1. Voter suppression creates group-level exclusion. This exclusion primarily reduces voter turnout for racial minorities. Silencing of various groups may result in passing of policies that influence known determinants of health, such as who receives public assistance, how schools are funded, public transportation, and zoning of neighborhoods.
2. Disenfranchisement influences an individual’s social position in society. Disenfranchisement can lead to individuals experiencing loss of control and disempowerment, which not only has a direct impact on well-being, but also can lead to less resources to defend against increased discrimination and subsequent stress.
3. Voter suppression may take place through psychosocial processes which influence health. These psychosocial processes, such as more commonly checking identification for voters of color than for White voters, may lead to consequential effects of discrimination and psychosocial distress. Additionally, negative coping behaviors to overcome this distress, such as substance use, may adversely affect health.
4. Voter suppression may manifest as physical violence, hate crimes, or secondary direct effects on health. If a voter has to wait in line in extreme heat for many hours because other poll sites have been closed, they may be at higher risk for adverse events, such as asthma and COPD exacerbations, or hyperthermia.
5. Health disparities reinforce voting disparities. Those who are ill are less likely to vote. For example, premature death of African Americans translated into one million Black votes lost in the 2004 Presidential Election.
6. Simply put, voter suppression determines who can and cannot vote. This can create stigma for those who cannot vote, which has been associated with internalized racism and subsequently increased metabolic risk, cortisol secretion, and mental health illnesses, including depression.
Many, including The Grassroots Pharmacist team, argue that health is influenced by many policies, outside of those that have a traditional direct tie to health (for example, access to housing and environmental policies). Although the relationship between voter suppression and health is not proven, evidence shows strong associations and as noted above, it is clear how voter suppression can exacerbate racial health disparities and vice versa. One of the overarching goals of Healthy People 2030 is to eliminate health disparities and achieve health equity. The report states “Achieving health equity requires valuing everyone equally with focused and ongoing societal efforts to address avoidable inequalities, historical and contemporary injustices, and the elimination of health and health care disparities.” As such, eliminating barriers to vote and allowing all people to become involved in civic engagement is essential to ensuring health of our communities in the coming years.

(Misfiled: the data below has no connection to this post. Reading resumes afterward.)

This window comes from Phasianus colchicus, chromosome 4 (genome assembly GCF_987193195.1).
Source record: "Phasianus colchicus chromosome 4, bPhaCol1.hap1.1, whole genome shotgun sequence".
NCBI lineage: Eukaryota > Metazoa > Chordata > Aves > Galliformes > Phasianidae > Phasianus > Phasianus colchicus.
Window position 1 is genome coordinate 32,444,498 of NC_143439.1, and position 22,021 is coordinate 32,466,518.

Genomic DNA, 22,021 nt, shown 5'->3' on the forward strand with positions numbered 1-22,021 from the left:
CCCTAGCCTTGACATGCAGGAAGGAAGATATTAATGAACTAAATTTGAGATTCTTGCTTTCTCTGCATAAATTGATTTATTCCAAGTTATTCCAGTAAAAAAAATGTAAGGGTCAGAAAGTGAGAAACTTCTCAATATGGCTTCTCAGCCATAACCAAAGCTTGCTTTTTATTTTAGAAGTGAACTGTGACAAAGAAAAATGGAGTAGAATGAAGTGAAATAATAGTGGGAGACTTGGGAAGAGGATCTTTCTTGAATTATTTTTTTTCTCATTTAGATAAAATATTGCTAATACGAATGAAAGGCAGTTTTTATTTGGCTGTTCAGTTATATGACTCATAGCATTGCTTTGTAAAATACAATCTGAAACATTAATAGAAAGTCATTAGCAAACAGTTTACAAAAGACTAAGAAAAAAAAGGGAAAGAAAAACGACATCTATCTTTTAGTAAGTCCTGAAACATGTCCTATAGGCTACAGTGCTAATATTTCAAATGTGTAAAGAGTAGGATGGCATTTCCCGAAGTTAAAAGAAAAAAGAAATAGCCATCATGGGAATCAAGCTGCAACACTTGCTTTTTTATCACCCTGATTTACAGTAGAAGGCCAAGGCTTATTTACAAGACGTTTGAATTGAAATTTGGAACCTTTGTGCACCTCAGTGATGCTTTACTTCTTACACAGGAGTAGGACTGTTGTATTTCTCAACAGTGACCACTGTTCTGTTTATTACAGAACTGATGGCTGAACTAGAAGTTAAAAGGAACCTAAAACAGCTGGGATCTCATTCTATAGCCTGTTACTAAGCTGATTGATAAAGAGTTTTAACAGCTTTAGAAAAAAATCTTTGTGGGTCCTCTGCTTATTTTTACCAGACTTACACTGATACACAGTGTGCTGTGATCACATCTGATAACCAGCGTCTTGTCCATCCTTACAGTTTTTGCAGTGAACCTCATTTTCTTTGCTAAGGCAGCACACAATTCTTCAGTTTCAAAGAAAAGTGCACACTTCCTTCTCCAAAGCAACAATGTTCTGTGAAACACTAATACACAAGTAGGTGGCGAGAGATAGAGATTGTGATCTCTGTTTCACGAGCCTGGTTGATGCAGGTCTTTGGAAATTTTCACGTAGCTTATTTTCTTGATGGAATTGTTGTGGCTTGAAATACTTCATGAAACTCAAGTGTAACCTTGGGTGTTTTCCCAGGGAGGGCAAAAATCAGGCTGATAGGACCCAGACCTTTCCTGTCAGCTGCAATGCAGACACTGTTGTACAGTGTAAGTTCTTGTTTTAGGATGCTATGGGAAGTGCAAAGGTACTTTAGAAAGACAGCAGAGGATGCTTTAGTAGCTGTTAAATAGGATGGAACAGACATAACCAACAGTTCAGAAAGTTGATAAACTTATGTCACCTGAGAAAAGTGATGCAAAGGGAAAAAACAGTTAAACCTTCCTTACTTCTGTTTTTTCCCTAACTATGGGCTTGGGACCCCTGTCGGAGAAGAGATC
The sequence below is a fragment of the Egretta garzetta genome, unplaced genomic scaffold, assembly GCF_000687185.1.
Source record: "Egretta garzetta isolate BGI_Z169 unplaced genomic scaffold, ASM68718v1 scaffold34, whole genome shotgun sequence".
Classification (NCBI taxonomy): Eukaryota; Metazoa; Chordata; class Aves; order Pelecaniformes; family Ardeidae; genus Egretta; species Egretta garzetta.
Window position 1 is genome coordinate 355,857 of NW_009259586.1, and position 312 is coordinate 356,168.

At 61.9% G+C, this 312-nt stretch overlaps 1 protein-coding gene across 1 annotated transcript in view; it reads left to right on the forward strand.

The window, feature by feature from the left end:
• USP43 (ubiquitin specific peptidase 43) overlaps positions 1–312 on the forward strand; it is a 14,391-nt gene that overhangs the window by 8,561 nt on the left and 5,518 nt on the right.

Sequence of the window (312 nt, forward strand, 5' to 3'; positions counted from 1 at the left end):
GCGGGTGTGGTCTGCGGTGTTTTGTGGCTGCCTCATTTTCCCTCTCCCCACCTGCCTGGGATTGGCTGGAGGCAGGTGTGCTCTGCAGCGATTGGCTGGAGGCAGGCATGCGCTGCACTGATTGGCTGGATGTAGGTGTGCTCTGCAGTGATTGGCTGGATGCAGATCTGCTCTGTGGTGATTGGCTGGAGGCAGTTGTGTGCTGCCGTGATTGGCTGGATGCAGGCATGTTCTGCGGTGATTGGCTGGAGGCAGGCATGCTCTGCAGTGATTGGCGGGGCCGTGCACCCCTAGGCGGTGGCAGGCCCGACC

A Call to Action: Ensuring All Voices are Heard
This is a critical time for us to advocate for the removal of barriers to voter accessibility and encourage our legislators to pass laws that protect all individual’s rights to vote. The For The People Act of 2021, which passed in the House of Representatives and was introduced in the Senate in March 2021, expands voter registration, including online, automatic, and same-day registration, and voting access, by allowing for vote-by-mail and early voting. Additionally, it limits removing voters from voter rolls and requires states to establish independent redistricting commissions to carry out congressional redistricting. This bill also addresses election security, campaign finance, and ethics in all three branches of government. The John R. Lewis Voting Rights Act, which was originally passed in the 116th House of Representatives but made no progress in the Senate, is also expected to be reintroduced during this Congress. This Act would restore the components of the Voting Rights Act which were invalidated in the Supreme Court Shelby vs. Holder case, thereby requiring pre-approval from the Department of Justice or the US District Court before making legal changes that would affect voting rights.
As healthcare providers, it is our duty to advocate in the best interest of the health and well-being of all of our patients. We the people means all the people, and voting should remain a fundamental right, not a privilege, for all of the people.